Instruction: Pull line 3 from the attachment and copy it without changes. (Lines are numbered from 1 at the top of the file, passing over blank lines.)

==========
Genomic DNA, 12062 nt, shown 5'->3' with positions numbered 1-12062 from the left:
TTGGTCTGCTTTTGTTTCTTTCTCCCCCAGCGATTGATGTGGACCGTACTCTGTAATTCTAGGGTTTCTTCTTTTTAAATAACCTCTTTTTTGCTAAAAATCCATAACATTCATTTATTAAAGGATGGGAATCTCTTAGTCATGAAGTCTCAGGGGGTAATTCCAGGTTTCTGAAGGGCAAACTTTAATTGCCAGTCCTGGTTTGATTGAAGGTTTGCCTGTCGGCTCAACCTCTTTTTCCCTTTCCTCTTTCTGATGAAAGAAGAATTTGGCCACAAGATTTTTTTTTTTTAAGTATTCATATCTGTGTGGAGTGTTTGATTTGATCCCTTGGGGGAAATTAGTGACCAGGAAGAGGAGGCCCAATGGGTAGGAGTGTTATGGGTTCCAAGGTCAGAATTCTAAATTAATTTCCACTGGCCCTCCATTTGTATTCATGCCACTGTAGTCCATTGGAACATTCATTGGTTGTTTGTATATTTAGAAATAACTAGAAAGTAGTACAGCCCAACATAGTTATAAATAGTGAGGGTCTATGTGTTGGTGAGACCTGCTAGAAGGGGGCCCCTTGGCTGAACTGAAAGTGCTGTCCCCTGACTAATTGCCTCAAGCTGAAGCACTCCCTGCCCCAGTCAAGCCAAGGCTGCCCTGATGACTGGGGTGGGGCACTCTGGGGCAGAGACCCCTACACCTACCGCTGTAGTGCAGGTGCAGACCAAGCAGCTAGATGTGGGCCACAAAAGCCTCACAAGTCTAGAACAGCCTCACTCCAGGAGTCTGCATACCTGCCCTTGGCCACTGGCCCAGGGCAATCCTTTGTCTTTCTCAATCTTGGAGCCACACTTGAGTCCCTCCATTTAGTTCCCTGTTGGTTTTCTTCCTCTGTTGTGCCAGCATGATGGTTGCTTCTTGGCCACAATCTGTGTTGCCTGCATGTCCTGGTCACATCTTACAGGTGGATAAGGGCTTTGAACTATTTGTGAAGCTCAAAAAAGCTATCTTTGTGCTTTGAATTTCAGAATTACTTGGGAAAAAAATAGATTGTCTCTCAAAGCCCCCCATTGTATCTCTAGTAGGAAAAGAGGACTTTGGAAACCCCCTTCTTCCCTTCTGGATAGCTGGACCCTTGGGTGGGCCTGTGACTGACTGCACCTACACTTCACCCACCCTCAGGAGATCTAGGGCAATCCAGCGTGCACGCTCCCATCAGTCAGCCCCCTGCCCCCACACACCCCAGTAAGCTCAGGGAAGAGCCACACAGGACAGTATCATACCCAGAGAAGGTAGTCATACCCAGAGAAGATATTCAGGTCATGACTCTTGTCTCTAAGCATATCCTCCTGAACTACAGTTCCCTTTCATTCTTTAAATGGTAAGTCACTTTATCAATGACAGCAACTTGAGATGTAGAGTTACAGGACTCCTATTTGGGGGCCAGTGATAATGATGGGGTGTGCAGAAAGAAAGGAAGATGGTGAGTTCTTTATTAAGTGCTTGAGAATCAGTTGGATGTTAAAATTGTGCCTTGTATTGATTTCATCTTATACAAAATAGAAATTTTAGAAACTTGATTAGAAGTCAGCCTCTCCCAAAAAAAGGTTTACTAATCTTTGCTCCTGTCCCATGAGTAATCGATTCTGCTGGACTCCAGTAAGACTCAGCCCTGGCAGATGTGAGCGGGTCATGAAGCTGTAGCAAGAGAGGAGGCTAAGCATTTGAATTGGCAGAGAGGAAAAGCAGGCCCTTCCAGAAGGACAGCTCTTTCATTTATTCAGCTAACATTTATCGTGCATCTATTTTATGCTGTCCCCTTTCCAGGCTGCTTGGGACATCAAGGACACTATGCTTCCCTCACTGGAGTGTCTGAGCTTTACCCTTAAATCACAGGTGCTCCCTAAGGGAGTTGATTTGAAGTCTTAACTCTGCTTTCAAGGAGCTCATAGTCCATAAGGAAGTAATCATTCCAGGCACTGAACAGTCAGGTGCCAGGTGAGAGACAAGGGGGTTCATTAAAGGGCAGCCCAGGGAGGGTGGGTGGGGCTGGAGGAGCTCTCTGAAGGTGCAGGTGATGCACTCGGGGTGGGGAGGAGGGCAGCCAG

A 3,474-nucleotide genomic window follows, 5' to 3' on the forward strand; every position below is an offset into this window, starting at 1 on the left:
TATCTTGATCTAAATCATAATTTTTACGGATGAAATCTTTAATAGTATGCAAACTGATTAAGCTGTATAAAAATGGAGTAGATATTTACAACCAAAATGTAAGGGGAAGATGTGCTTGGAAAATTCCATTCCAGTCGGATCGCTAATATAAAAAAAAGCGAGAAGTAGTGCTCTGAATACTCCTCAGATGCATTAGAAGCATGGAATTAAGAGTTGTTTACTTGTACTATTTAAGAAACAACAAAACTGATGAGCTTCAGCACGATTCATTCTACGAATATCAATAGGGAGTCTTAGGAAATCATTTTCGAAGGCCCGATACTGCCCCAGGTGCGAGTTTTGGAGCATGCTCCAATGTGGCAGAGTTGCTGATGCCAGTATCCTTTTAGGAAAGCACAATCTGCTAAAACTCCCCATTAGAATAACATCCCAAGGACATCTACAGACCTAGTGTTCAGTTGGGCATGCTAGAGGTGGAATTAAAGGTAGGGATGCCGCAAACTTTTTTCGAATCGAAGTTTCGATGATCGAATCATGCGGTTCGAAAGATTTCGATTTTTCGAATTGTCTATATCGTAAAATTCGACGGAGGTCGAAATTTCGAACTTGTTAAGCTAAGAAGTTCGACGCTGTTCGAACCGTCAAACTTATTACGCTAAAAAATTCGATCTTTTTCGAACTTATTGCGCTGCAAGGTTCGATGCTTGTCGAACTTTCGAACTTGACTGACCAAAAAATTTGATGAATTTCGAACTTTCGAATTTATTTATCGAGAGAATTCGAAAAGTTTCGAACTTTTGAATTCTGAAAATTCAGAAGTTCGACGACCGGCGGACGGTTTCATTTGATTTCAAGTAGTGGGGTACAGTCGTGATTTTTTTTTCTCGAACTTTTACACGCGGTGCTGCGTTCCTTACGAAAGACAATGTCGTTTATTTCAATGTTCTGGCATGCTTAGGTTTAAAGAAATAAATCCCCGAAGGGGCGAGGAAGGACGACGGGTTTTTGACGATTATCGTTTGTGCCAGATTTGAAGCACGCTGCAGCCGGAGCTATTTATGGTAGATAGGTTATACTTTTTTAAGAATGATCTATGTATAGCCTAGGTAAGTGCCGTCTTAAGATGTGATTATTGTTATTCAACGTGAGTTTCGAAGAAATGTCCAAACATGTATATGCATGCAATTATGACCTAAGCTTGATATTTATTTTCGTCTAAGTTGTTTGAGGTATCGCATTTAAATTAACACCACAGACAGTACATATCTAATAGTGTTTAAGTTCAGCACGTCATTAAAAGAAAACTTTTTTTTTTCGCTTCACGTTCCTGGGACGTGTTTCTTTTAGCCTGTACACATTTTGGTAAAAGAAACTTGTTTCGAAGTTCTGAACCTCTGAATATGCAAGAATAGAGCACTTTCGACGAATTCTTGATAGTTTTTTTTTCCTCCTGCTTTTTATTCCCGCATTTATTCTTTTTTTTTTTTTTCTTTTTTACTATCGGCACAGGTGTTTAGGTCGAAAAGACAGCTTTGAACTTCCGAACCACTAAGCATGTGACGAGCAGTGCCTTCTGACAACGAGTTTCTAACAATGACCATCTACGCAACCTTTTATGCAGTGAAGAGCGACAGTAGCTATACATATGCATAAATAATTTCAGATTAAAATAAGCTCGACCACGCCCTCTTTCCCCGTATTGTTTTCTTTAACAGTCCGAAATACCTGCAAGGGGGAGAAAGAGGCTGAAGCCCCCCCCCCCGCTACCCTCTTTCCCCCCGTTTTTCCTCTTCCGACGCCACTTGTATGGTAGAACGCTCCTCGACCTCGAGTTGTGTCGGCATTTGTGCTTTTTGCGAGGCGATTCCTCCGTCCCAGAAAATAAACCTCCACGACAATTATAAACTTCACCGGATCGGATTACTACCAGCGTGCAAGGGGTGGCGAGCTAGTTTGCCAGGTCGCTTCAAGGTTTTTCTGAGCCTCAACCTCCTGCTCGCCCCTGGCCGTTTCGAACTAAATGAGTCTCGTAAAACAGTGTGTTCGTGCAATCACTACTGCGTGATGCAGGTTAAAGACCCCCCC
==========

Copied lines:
A 3,474-nucleotide genomic window follows, 5' to 3' on the forward strand; every position below is an offset into this window, starting at 1 on the left: